xskillscore.sign_test

xskillscore.sign_test(forecasts1, forecasts2, observations=None, time_dim='time', dim=[], alpha=0.05, metric=None, orientation='negative')

Returns the Delsole and Tippett sign test over the given time dimension.

The sign test can be applied to a wide class of measures of forecast quality, including ordered (ranked) categorical data. It is independent of distributional assumptions about the forecast errors. This is different than alternative measures like correlation and mean square error, which assume that the metrics were computed from independent samples. However, skill metrics computed over a common period with a common set of observations are not independent. For example, different forecasts tend to bust for the same event. This procedure is equivalent to testing whether a coin is fair based on the frequency of heads. The null hypothesis is that the difference between the median scores is zero.

Parameters
  • forecasts1 (xarray.Dataset or xarray.DataArray) – forecasts1 to be compared to observations

  • forecasts2 (xarray.Dataset or xarray.DataArray) – forecasts2 to be compared to observations

  • observations (xarray.Dataset or xarray.DataArray or None) – observation to be compared to both forecasts. Only used if metric is provided, otherwise it is assumed that both forecasts have already been compared to observations and this input is ignored. Please adjust orientation accordingly. Defaults to None.

  • time_dim (str) – time dimension of dimension over which to compute the random walk. This dimension is not reduced, unlike in other xskillscore functions. Defaults to 'time'.

  • dim (str or list of str) – dimensions to apply metric to if metric is provided. Cannot contain time_dim. Ignored if metric is None. Defaults to [].

  • alpha (float) – significance level for random walk.

  • metric (callable, str, optional) – metric to compare forecast# with observations if metric is not None. If metric is None, assume that forecast# have been compared observations before using sign_test. Make sure to adjust orientation if metric is None. Use metric=categorical, if the winning forecast should only be rewarded a point if it exactly equals the observations. Also allows strings to be convered to xskillscore.{metric}. Defaults to None.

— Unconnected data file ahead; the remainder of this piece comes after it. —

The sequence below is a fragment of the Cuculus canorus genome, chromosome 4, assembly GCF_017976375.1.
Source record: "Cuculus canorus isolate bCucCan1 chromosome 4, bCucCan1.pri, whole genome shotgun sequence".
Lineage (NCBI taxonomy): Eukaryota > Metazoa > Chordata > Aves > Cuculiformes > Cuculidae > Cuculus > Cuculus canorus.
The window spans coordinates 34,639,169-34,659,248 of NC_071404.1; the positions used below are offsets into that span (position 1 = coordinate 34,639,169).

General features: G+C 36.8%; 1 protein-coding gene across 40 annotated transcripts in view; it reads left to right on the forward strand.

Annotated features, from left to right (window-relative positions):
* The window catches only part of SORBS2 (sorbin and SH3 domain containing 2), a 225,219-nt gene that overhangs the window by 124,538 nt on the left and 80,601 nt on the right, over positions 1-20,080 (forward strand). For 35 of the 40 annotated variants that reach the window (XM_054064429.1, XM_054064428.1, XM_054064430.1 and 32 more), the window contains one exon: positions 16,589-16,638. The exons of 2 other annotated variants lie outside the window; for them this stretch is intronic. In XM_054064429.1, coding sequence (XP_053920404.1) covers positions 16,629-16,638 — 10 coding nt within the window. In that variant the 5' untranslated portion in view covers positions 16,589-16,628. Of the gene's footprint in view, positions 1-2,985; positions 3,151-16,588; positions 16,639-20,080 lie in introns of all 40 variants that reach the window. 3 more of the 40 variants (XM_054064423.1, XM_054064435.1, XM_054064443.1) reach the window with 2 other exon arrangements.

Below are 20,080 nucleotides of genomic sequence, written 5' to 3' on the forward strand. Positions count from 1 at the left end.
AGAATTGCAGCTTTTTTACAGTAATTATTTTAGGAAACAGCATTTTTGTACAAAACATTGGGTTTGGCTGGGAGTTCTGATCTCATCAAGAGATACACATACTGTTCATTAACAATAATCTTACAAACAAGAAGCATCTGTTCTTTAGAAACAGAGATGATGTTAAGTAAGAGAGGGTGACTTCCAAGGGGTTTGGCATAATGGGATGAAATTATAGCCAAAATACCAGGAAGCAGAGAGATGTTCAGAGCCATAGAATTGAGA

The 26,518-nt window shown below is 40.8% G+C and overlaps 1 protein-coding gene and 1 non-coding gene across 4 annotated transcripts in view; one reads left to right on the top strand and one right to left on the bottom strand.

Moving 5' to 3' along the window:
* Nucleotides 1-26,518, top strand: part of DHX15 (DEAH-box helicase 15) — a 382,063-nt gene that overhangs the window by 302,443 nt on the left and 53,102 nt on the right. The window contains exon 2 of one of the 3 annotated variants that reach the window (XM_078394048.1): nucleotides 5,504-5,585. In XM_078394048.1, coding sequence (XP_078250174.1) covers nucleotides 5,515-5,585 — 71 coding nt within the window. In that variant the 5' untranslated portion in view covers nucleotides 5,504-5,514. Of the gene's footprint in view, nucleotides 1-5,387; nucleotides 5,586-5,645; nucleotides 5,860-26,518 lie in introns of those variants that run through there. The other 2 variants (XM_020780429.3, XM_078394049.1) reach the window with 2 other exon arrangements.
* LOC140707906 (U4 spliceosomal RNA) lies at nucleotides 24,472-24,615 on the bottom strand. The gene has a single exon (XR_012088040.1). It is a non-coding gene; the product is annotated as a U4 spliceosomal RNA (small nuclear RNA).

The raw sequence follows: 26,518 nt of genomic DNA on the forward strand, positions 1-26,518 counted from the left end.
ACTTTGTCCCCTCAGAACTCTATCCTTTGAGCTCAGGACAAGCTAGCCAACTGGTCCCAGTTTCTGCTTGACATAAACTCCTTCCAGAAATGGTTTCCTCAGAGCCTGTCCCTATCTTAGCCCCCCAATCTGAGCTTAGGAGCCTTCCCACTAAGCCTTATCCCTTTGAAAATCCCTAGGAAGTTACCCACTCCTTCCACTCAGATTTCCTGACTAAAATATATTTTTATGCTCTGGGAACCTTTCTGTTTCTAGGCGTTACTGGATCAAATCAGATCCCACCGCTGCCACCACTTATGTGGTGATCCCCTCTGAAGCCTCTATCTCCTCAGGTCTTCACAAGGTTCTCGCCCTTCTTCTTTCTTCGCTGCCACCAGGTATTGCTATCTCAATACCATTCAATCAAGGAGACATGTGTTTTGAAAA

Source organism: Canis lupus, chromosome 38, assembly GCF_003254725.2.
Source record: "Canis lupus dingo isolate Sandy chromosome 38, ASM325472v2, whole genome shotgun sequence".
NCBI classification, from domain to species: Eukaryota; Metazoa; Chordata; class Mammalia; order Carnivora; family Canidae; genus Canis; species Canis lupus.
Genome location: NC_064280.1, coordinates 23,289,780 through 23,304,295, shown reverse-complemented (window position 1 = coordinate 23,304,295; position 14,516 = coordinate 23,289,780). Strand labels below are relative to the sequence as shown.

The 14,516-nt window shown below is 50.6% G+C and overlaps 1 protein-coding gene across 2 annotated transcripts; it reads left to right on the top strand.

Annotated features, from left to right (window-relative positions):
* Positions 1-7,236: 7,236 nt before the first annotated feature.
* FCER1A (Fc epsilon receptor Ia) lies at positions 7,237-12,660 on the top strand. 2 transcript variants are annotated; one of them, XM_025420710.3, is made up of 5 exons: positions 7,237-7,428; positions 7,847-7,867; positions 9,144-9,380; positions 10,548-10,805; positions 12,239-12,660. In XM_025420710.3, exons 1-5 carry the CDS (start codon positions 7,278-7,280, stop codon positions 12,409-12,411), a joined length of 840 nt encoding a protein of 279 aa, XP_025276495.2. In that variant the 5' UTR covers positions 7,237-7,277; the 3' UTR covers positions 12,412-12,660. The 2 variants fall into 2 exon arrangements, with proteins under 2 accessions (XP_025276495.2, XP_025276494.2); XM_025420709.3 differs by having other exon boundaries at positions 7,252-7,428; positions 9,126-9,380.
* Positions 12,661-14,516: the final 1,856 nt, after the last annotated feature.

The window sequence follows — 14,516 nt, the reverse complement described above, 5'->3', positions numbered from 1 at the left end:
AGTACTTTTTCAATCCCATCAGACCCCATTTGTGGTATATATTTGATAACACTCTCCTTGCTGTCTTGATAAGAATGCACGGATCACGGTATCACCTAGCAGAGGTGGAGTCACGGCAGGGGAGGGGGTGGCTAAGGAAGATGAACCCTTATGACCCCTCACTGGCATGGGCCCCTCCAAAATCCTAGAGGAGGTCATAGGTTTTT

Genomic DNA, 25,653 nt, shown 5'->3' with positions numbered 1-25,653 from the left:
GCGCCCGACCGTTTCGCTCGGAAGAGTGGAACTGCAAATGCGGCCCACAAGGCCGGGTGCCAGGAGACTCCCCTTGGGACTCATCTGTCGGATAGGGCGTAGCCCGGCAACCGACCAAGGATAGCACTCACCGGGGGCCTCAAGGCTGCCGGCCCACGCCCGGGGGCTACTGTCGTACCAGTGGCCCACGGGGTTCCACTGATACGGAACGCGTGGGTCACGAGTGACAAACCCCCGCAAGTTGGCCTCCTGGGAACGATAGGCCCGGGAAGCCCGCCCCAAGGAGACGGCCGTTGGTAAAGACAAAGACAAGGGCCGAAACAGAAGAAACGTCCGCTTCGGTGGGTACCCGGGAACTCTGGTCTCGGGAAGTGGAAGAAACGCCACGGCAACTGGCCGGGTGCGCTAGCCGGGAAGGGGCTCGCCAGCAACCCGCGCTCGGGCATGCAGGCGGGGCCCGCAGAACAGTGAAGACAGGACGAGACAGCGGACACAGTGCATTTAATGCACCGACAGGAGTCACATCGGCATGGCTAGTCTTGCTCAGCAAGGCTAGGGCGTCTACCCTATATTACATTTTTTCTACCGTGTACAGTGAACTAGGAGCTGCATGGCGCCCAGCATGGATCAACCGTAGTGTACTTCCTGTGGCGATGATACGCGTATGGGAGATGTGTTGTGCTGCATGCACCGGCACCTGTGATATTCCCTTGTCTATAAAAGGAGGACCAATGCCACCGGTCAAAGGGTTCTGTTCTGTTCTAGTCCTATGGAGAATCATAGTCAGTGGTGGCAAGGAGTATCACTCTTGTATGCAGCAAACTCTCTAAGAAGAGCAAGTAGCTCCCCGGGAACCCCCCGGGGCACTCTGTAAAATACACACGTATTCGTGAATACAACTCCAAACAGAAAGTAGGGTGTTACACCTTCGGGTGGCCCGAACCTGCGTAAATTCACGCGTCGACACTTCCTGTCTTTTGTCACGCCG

• orientation (str) – One of ['positive', 'negative']. Which skill values correspond to better skill? Smaller values ('negative') or larger values ('positive')? Defaults to 'negative'. Ignored if metric==categorical.

Returns

  • xarray.DataArray or xarray.Dataset – boolean whether forecast1 is significantly different to forecast2.

  • xarray.DataArray or xarray.Dataset – walk values shows how often forecast1 is better forecast2.

  • xarray.DataArray or xarray.Dataset – confidence boundary for a random walk at significance level alpha.

Examples

>>> f1 = xr.DataArray(np.random.normal(size=(30)),
...                   coords=[('time', np.arange(30))])
>>> f2 = f1 + 2
>>> o = xr.DataArray(np.random.normal(size=(30)),
...                  coords=[('time', np.arange(30))])
>>> significantly_different, walk, confidence = xs.sign_test(
... f1, f2, o, time_dim='time', metric='mae', orientation='negative'
... )
>>> walk.plot() 
[<matplotlib.lines.Line2D object at 0x...>]
>>> confidence.plot(color='gray') 
[<matplotlib.lines.Line2D object at 0x...>]
>>> (-1 * confidence).plot(color='gray') 
[<matplotlib.lines.Line2D object at 0x...>]
>>> walk
<xarray.DataArray (time: 30)>
array([ 1,  0,  1,  2,  1,  2,  3,  4,  5,  6,  5,  6,  7,  6,  7,  8,  9,
       10,  9, 10, 11, 12, 13, 12, 11, 12, 13, 14, 15, 14])
Coordinates:
  * time     (time) int64 0 1 2 3 4 5 6 7 8 9 ... 20 21 22 23 24 25 26 27 28 29
>>> significantly_different
<xarray.DataArray (time: 30)>
array([False, False, False, False, False, False, False, False, False,
       False, False, False, False, False, False,  True,  True,  True,
        True,  True,  True,  True,  True,  True,  True,  True,  True,
        True,  True,  True])
Coordinates:
  * time     (time) int64 0 1 2 3 4 5 6 7 8 9 ... 20 21 22 23 24 25 26 27 28 29
    alpha    float64 0.05

References

  • DelSole, T., & Tippett, M. K. (2016). Forecast Comparison Based on Random Walks. Monthly Weather Review, 144(2), 615–626. doi: 10/f782pf